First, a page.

The followers of Jesus, as we see them in the gospels, Acts, and the various epistles, were working out their faith in the context of community. There was a deep commitment to listening to the Holy Spirit. They were searching for “what seemed good to the Spirit.” As we noted in our first post about the Holy Spirit, the early councils of the Church continued to follow the model set by the Jerusalem council, that is they would share their findings by saying something like “it seemed good to the Holy Spirit and it seems good to us that we…” According to works produced by Charles Joseph Hefele regarding a history of the Christian councils, this practice stopped with the councils that gathered under Constantine’s rule (remember, Constantine hosted the bishops and required them to attend the Council at Nicaea). According to the writings of Eusebius, Constantine opened the gathering with a speech in which he noted that, “After having, by the grace of God, conquered [his] enemies…” he had turned his attention to disagreement within the church. He went on to say, “I shall not believe my end to be attained until I have united the minds of all.” Following the decisions of the Council at Nicaea, Constantine issued a decree that if anyone didn’t agree with the decisions of the council he or she would be punished by the Roman Empire. That seems to be a far cry from “it seemed good to the Holy Spirit.” It’s more like, “I have unified the minds. Now, do what I say or else.” We would suggest that began a long history of using theological statements as the markers of what is right or wrong instead of the Fruit of the Spirit leading the way. It stunted the church’s ability to be an ongoing community of discernment.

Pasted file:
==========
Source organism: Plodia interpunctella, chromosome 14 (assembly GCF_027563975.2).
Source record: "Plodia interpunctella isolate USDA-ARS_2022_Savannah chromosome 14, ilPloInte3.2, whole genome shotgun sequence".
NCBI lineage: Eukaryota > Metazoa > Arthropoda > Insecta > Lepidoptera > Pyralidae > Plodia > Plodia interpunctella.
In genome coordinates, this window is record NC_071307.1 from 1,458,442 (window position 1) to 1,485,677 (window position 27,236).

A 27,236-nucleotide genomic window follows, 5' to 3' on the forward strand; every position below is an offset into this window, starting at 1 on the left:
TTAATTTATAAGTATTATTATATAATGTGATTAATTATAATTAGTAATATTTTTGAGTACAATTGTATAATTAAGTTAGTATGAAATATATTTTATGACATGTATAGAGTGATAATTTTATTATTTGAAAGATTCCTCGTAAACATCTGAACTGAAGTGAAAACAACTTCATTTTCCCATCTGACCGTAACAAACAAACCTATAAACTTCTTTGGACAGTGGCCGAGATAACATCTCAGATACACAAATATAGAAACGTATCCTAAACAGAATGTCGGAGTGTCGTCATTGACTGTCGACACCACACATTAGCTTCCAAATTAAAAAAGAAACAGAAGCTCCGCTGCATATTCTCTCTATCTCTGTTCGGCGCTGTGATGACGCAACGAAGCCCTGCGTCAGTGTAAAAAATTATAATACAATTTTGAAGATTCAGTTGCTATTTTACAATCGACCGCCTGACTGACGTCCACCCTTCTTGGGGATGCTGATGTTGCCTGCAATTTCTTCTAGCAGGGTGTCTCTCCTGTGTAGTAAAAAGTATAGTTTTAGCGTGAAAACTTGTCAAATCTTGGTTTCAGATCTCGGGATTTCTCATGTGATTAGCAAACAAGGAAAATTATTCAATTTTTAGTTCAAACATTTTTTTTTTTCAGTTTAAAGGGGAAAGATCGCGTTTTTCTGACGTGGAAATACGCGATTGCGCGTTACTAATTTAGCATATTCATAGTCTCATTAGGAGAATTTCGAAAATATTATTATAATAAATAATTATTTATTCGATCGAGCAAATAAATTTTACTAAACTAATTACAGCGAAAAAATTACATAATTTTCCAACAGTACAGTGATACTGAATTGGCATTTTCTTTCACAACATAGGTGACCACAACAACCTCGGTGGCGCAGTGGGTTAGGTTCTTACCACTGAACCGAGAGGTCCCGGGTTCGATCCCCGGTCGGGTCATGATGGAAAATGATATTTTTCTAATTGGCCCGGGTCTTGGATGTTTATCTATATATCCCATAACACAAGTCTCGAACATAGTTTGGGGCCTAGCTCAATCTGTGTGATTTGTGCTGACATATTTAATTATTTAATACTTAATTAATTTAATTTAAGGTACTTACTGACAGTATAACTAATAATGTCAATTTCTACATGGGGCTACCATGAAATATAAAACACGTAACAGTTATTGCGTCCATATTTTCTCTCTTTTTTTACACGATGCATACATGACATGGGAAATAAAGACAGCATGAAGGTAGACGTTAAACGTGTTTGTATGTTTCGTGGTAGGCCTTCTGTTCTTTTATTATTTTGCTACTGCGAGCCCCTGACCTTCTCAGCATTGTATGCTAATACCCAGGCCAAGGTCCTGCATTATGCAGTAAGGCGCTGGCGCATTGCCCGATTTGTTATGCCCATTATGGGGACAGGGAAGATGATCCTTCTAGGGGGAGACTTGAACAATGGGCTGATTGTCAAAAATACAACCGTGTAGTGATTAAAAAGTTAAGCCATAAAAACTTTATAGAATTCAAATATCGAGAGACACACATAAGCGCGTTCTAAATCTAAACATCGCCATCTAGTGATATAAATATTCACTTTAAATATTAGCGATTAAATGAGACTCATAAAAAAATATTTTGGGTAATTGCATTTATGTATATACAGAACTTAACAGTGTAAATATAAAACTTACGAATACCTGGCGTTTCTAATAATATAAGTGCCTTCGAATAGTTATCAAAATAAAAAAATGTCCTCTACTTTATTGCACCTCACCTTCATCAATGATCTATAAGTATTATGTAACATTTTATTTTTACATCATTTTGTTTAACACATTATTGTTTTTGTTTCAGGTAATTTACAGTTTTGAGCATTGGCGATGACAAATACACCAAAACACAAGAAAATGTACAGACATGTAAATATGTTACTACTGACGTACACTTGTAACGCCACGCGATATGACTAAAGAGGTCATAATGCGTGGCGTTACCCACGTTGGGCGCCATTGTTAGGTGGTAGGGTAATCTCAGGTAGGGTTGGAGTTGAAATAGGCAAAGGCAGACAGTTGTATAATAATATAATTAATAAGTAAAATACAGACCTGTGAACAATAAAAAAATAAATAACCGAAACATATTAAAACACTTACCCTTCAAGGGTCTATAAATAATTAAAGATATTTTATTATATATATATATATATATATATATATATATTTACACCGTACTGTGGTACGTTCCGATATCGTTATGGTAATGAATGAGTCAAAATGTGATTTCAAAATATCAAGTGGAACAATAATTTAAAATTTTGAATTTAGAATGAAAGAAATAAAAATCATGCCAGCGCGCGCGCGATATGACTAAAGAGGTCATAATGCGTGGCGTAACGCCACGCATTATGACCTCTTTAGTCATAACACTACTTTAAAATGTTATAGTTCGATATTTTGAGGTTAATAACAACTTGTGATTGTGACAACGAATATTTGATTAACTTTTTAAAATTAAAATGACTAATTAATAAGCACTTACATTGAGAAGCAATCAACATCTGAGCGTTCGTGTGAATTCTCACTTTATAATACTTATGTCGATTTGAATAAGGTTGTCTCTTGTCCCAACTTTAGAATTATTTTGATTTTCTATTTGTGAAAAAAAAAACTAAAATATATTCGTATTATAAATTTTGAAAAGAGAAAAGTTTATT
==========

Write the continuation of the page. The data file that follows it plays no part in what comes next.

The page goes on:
Now, lest you forget as you are reading this, we are grateful for the Nicene Creed and for the way the Spirit worked through the Body of Christ to develop such things in spite of the cultural reasons surrounding its formation. As we noted, the Spirit works through Scripture, tradition, people, and much more do help the Body of Christ discern and do the will of God. The Spirit was obviously present in the Council at Nicaea. We are simply saying that, when compared to the previous councils, the theological statements coming out of the council were given extraordinary power because they were backed by the power of the state and enforced by the Roman army. As a result, the statements became something to fight over rather than something to discuss in the presence of the Spirit. Theology began to be more about what we say. Practicing the way of Jesus became subservient to speaking or writing the correct theology. Constantine’s edict following the Council of Nicaea didn’t say, “You will be imprisoned if you don’t behave like Jesus.” It was focused on “[uniting] the minds of all.” Toward the end of his speech, Constantine made it clear his goal was to “banish all causes of dissension.”
The coalescence of theological statements, the power of the state, and the desire to “banish all causes of dissension” began a centuries-long battle over theological boundaries – one that continues today. Herein lies the potential issue with bounded, centered, and fuzzy sets. Let’s dive into that next week.
This post originally appeared on the Kairos University blog.